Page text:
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Arbology is an algorithmic discipline focusing on tree algorithms.


In 2008, some members of Prague Stringology Club started dealing with algorithms on trees and have founded an algorithmic discipline, which was given the name Arbology from the Spanish word 'Arbol', meaning 'Tree'.

The main motivation for founding Arbology was to apply the well-known principles of algorithms from Stringology to trees so that effective analogous tree algorithms would be created.

In Stringology, finite automata can be used as a suitable model of computation. To process trees, which are recursive structures, arbology uses pushdown automata, which read linearised notations of trees, as its suitable model of computation. This conforms with the fact that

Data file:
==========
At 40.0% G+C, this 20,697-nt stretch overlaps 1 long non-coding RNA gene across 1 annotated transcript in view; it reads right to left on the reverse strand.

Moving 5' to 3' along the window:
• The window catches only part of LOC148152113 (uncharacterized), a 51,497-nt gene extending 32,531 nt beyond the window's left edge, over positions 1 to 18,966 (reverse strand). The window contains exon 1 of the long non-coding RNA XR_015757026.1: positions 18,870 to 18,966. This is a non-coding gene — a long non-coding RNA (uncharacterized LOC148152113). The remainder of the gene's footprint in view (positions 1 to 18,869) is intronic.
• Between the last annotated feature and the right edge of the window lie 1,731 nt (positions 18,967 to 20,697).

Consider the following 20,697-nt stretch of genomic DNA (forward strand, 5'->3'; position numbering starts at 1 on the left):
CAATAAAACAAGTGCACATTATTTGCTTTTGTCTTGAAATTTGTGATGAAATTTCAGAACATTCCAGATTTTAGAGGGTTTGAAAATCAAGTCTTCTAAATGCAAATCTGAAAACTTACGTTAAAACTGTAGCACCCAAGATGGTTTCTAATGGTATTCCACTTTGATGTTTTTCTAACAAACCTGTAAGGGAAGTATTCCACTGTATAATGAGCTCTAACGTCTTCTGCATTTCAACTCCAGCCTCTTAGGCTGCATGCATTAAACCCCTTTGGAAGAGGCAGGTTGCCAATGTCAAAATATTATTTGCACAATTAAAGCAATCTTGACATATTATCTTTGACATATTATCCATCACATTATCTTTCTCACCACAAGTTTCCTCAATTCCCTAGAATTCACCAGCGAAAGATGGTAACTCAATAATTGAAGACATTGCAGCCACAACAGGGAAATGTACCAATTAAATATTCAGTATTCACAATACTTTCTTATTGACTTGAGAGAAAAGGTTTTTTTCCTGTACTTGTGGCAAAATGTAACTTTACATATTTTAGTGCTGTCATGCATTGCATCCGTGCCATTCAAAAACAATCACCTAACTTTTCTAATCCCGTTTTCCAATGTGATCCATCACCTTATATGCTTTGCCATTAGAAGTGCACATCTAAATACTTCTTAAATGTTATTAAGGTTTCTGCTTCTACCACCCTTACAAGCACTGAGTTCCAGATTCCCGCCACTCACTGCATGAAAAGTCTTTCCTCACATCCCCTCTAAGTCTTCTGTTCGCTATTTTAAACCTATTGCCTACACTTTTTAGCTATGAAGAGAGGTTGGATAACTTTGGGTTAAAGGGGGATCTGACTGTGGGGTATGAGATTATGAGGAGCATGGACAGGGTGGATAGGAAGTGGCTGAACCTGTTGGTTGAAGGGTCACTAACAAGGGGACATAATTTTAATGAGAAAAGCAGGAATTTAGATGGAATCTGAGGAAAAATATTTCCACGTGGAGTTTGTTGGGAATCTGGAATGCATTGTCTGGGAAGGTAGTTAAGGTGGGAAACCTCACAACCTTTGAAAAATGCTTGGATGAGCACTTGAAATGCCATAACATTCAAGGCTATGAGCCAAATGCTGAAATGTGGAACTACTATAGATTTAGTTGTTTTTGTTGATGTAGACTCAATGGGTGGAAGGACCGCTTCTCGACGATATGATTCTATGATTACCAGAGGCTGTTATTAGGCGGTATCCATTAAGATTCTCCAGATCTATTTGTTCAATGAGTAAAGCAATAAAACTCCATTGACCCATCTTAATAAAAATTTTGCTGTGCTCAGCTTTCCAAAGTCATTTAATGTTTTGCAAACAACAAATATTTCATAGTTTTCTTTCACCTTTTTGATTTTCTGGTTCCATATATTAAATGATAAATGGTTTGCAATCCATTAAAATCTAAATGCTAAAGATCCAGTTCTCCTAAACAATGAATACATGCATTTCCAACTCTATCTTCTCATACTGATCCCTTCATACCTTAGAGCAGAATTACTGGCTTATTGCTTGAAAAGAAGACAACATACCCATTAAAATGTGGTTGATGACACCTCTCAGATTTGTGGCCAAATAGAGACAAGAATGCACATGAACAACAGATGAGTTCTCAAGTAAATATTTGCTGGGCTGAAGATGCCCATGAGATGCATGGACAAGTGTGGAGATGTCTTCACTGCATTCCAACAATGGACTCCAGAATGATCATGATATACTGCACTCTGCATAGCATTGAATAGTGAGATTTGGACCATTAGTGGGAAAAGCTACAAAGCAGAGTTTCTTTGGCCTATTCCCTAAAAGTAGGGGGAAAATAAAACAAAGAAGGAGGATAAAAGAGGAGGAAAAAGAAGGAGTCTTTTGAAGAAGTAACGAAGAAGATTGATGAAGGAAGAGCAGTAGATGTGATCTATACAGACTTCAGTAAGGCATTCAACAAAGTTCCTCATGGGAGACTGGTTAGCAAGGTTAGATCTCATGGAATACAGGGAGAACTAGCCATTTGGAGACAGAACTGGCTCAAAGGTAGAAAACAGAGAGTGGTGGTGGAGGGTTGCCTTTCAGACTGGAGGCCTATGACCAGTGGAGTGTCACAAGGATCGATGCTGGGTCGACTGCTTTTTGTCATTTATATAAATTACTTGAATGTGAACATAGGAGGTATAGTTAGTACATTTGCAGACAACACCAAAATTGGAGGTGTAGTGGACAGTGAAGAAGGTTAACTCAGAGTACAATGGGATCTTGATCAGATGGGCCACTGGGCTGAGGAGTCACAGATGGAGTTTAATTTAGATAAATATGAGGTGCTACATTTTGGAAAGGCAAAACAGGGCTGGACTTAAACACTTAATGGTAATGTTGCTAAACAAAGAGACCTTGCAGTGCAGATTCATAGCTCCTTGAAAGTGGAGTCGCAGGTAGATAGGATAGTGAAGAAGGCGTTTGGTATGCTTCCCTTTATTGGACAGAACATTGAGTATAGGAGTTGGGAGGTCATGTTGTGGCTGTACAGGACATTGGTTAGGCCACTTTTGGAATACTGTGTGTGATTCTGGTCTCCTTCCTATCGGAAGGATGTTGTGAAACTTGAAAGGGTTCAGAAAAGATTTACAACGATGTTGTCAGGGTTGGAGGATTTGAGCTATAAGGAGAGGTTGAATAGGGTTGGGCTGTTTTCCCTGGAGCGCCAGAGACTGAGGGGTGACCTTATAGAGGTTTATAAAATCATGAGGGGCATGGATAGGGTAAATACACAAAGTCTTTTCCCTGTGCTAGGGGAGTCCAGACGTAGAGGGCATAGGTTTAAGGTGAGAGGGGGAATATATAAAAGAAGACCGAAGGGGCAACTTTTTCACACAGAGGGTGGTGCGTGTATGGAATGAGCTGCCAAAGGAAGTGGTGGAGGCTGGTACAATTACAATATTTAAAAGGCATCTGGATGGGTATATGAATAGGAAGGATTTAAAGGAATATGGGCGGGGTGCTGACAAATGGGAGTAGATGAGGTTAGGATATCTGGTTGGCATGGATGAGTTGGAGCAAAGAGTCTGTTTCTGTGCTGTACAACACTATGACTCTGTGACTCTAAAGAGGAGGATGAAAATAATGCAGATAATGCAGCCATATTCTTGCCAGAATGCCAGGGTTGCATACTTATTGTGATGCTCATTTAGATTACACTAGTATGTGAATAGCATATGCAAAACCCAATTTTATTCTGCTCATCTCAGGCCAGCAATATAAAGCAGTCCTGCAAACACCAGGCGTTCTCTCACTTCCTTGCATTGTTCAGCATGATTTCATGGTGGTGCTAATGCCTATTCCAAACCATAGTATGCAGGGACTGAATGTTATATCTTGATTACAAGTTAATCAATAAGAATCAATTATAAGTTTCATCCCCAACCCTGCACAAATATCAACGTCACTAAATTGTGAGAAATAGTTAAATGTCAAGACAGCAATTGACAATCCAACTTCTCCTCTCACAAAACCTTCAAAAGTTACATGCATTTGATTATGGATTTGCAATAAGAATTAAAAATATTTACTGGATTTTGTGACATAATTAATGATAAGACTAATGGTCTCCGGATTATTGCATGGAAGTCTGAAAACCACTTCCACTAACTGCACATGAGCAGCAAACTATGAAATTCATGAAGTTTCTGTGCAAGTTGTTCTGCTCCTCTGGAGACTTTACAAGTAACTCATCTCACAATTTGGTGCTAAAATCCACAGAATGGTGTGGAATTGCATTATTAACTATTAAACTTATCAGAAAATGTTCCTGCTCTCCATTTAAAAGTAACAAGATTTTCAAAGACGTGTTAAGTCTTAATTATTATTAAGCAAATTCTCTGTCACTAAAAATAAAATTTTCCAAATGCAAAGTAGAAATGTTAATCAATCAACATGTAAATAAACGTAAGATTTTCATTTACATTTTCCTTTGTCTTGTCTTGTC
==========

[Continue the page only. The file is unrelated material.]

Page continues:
We think that arbology is unique in the sense it tries to represent a systematic approach to creating tree algorithms by means of pushdown automata (although some particular tree algorithms based on pushdown automata, for example Graham-Glanville technique used for code selection, are known).

From the historical point of view, Arbology as a new discipline was oficially introduced at London Stringology Days 2009 for the first time. An overview of basic arbology principles was then presented by Borivoj Melichar as an invited speaker at the 4th International Conference on Language and Automata Theory and Applications 2010.

Our recent considerations aim to processing also directed acyclic graphs (DAGs) analogously. In this case, a linear-bounded automaton seems to be a suitable model of computation for processing DAGs.

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Created by: Jan Janousek Last updated:3/3/2015